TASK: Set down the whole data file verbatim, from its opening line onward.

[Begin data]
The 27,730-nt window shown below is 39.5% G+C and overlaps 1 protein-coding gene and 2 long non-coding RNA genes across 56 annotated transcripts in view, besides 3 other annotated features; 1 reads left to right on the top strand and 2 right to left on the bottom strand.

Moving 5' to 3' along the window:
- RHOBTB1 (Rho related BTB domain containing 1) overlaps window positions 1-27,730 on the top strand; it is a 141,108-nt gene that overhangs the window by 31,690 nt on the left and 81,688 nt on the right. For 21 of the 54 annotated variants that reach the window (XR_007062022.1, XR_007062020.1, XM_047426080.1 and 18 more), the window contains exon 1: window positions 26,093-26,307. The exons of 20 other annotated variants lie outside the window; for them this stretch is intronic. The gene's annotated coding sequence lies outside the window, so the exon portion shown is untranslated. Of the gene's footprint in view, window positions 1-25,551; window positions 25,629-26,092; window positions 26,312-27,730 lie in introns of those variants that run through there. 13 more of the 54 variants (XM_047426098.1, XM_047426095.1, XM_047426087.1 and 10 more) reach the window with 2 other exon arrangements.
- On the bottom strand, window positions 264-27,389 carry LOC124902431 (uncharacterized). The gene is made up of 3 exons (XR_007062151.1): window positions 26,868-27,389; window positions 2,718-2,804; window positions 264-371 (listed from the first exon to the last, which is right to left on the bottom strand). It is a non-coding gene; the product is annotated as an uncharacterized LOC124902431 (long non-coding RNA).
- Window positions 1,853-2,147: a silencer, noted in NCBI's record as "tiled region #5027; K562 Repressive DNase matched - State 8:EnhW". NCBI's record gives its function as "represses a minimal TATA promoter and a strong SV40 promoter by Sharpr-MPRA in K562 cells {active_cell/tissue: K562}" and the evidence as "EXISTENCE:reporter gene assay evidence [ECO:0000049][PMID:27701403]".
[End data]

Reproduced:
The 27,730-nt window shown below is 39.5% G+C and overlaps 1 protein-coding gene and 2 long non-coding RNA genes across 56 annotated transcripts in view, besides 3 other annotated features; 1 reads left to right on the top strand and 2 right to left on the bottom strand.

Moving 5' to 3' along the window:
- RHOBTB1 (Rho related BTB domain containing 1) overlaps window positions 1-27,730 on the top strand; it is a 141,108-nt gene that overhangs the window by 31,690 nt on the left and 81,688 nt on the right. For 21 of the 54 annotated variants that reach the window (XR_007062022.1, XR_007062020.1, XM_047426080.1 and 18 more), the window contains exon 1: window positions 26,093-26,307. The exons of 20 other annotated variants lie outside the window; for them this stretch is intronic. The gene's annotated coding sequence lies outside the window, so the exon portion shown is untranslated. Of the gene's footprint in view, window positions 1-25,551; window positions 25,629-26,092; window positions 26,312-27,730 lie in introns of those variants that run through there. 13 more of the 54 variants (XM_047426098.1, XM_047426095.1, XM_047426087.1 and 10 more) reach the window with 2 other exon arrangements.
- On the bottom strand, window positions 264-27,389 carry LOC124902431 (uncharacterized). The gene is made up of 3 exons (XR_007062151.1): window positions 26,868-27,389; window positions 2,718-2,804; window positions 264-371 (listed from the first exon to the last, which is right to left on the bottom strand). It is a non-coding gene; the product is annotated as an uncharacterized LOC124902431 (long non-coding RNA).
- Window positions 1,853-2,147: a silencer, noted in NCBI's record as "tiled region #5027; K562 Repressive DNase matched - State 8:EnhW". NCBI's record gives its function as "represses a minimal TATA promoter and a strong SV40 promoter by Sharpr-MPRA in K562 cells {active_cell/tissue: K562}" and the evidence as "EXISTENCE:reporter gene assay evidence [ECO:0000049][PMID:27701403]".